A technical glitch caused a Nasdaq shutdown for 3 hours. A stock quotes were unavailable for a time due to a problem. According to Reuters on August 22, 2013, the Securities Information Processor (SIP) was at fault.
Nasdaq resumed trading at around 3:25 p.m. EDT (1925 GMT), after a 3-hour, 11-minute shutdown of trading.
This Nasdaq shutdown was the longest in recent history. The issues were fixed within 30 minutes. Around noon New York time, trading on Nasdaq stopped. The SIP was not distributing stock price quotes as normal. By 3 p.m. trading resumed in at least one security.
The Nasdaq shutdown was monitored closely by both the White House and the Securities and Exchange Commission (SEC) today. Initial panic turned to frustration among clients of many banks during the outage. After many down days in a row, this was perceived as another threat to confidence in the markets.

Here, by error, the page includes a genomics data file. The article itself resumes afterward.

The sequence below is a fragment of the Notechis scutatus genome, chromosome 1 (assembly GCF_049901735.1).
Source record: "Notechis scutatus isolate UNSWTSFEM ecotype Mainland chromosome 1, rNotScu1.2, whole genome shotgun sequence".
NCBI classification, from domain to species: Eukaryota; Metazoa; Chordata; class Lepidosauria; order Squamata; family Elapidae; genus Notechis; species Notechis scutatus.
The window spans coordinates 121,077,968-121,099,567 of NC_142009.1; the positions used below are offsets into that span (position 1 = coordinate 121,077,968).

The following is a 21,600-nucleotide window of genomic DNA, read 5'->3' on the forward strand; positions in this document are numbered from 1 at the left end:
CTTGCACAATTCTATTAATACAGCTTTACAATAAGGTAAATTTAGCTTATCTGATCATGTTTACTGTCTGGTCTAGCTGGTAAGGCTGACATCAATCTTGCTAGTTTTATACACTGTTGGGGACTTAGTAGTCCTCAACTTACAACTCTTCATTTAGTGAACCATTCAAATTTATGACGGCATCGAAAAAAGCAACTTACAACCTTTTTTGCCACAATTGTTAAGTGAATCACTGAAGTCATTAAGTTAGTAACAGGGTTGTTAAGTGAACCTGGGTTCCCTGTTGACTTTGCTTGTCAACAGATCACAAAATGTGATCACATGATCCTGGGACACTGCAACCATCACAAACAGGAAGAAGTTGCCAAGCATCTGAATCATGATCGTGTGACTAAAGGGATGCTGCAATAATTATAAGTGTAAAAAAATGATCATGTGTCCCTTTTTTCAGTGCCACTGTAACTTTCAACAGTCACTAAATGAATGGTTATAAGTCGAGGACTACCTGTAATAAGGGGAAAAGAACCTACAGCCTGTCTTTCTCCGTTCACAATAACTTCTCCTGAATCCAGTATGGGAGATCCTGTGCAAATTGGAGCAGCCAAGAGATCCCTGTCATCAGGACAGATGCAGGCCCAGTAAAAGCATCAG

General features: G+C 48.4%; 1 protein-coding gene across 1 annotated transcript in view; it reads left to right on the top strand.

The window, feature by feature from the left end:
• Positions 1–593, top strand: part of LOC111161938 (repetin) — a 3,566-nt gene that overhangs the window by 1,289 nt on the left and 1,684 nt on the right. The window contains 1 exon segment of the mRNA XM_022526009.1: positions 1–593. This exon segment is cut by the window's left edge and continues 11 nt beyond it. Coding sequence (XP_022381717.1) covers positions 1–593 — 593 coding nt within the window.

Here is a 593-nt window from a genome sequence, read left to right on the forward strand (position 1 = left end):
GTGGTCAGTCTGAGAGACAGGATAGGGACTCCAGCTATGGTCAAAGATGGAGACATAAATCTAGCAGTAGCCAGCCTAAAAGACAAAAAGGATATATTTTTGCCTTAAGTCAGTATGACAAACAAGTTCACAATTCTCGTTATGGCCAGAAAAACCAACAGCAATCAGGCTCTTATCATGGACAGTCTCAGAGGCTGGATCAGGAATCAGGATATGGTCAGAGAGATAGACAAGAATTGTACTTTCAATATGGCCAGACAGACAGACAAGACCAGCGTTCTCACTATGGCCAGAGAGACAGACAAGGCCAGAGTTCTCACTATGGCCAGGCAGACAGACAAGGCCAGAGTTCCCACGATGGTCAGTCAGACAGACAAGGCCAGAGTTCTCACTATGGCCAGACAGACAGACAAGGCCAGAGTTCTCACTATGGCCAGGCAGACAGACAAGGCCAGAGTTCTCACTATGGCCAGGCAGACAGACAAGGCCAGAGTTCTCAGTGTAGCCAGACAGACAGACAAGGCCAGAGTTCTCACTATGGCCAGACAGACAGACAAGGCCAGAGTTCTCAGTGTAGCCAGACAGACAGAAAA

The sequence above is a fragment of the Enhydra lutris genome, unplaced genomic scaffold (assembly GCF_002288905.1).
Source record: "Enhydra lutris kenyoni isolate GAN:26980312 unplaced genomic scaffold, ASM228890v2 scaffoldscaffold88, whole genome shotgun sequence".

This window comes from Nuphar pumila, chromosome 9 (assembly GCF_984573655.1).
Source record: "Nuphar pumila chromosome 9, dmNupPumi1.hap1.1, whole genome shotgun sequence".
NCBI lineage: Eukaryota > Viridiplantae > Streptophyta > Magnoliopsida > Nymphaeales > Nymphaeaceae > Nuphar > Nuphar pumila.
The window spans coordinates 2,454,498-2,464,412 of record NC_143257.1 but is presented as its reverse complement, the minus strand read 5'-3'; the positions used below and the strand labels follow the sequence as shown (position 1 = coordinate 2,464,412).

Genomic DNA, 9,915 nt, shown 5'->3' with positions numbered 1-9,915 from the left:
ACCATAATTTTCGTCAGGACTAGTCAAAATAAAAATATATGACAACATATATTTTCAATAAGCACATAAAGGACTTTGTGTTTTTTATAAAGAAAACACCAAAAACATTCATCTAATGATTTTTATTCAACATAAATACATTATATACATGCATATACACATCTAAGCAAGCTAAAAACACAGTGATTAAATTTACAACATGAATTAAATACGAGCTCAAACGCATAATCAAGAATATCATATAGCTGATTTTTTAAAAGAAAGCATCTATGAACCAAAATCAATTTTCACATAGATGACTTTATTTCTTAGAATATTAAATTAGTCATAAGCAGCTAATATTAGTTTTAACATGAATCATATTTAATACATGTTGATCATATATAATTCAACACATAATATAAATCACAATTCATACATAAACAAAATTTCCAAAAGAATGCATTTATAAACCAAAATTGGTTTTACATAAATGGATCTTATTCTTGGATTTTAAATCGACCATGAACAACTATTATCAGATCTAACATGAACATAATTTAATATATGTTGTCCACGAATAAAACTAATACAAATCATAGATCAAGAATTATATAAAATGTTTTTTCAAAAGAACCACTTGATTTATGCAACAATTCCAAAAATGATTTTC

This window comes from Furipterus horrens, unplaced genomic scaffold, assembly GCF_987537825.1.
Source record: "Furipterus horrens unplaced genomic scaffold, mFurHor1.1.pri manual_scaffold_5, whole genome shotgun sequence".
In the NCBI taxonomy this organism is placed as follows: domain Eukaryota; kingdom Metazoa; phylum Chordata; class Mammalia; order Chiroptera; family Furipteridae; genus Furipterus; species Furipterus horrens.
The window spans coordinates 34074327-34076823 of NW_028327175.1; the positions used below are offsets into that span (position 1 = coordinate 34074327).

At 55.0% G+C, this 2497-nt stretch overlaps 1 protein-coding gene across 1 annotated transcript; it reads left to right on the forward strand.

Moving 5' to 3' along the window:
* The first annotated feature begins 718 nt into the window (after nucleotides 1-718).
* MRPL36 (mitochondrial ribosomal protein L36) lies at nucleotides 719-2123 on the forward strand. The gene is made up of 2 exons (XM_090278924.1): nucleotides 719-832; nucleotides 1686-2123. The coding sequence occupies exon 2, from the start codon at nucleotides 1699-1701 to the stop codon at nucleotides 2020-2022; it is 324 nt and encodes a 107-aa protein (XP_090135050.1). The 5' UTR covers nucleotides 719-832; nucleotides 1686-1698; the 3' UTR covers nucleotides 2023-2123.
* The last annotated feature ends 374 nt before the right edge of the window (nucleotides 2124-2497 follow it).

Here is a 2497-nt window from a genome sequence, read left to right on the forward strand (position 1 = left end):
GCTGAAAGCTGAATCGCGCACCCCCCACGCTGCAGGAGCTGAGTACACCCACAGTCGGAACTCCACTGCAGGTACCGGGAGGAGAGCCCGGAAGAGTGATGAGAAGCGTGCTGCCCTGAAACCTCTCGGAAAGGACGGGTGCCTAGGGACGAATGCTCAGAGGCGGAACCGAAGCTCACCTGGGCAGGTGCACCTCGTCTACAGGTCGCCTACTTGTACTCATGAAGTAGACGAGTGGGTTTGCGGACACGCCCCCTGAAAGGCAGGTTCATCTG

Many sources at securities trading firms mentioned that it would be better to be closed in order to fix any problems, than to reopen the markets too soon. With such a high level of automation these days and the removal of much of the human factor from the trading equation, it is thought that Nasdaq outages like this one are more likely to happen.
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